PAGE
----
Now - back to Servo - Both Canon and Nikon have continuous focusing modes. The 20D/30d has a very good servo mode. It suffers in comparison to the 1d (which has 45 point focusing vs. 9 point focusing - gee I wonder why it's better). But once you understand how it works and practice the 20d/30d works very well. To be honest I've never seen any official comparison of the 20d/30d servo speed vs the D200 so I can't comment on whether one is better than the other. But, if you do useeither camera for sports you'll want to use servo. Now, having said that - if an object is stationary then Servo doesn't work as well - it's better to switch to single shot. Canon has a hybrid mode: AI-Focus for this reason - it's supposed to switch back and forth between the two modes but I don't know of anyone that uses it - I don't.

On to color - Color has much more to do with proper exposure than anything else. After that, the next most important attribute is processing. In this area you either use in-camera processing (all dslrs allow you to adjust saturation and contrast in-camera) or via software. I'd say these two areas account for 90% of color quality. 3rd on the list is the lens. This was more important with SLRs - now with the post-processing capabilities the color rendition is less important in the lens IMO. Finally is the camera sensor itself.

So, bottom line - given in-camera adjustments and same quality lens and proper exposure you should be able to get great results from either system. Of course the opposite is absolutely true - if you have poor exposure, poor contrast and don't do some processing your images willhave poor color quality. DSLRs can produce great images - but they're not a magic solution. They require A LOT of input on your part to produce those images. I will tell you what I tell a lot of people considering a DSLR - without knowledge and work on your part, a DSLR will produce WORSE images than a point and shoot. It's like driving a high end sports car - they're wonderful driving machines when you understand how they work. If you don't then you'll probably end up wrecking. Similar with DSLR - if you don't take the time to learn exposure, depth of field and post processing you'll end up with very mediocre images.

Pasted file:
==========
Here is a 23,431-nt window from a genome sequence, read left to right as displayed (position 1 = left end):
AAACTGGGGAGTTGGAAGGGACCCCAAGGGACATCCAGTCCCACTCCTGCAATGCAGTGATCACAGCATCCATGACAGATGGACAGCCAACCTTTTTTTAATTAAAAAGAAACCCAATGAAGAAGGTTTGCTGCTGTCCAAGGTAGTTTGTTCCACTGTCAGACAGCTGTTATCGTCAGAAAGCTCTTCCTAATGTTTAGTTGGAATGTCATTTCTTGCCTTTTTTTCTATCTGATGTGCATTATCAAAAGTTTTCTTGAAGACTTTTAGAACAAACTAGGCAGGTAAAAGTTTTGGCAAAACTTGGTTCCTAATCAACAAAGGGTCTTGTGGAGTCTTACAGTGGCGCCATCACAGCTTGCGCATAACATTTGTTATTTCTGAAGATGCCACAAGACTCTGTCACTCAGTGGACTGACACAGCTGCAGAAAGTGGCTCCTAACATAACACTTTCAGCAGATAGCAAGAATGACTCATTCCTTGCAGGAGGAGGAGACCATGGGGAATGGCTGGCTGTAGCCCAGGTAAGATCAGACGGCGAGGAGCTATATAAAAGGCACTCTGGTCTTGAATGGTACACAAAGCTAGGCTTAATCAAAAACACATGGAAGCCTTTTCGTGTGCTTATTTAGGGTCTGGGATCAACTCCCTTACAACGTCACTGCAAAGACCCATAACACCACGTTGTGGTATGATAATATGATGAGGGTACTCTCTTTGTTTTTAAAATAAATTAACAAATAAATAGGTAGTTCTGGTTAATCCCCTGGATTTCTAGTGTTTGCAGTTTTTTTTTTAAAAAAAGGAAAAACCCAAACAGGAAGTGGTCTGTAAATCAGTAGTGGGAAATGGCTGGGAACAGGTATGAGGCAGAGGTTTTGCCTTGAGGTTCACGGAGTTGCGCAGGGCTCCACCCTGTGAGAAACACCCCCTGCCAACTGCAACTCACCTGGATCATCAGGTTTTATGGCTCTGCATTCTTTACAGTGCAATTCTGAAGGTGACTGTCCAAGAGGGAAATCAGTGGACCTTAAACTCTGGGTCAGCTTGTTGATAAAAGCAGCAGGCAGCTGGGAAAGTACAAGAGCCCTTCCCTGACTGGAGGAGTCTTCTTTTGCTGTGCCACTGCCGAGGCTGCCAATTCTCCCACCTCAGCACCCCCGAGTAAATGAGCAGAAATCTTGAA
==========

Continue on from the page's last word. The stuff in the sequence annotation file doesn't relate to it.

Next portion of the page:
Don't know if any of this helps you make a decision or not. In closing I would just say - don't agonize too long. Make a decision and go with it. Time spent agonizing is time you could better spend learning your new camera and taking quality photos and having fun.
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Old Jul 18, 2006, 12:50 PM   #15
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AI servo is also important for wildlife shooters like me, particularly for birds in flight shots. Some folks get by using single shot mode but I really on burst shots in AI servo mode. 30D is nicebut no way near 1dmk2 in that regard.
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Old Jul 18, 2006, 1:09 PM   #16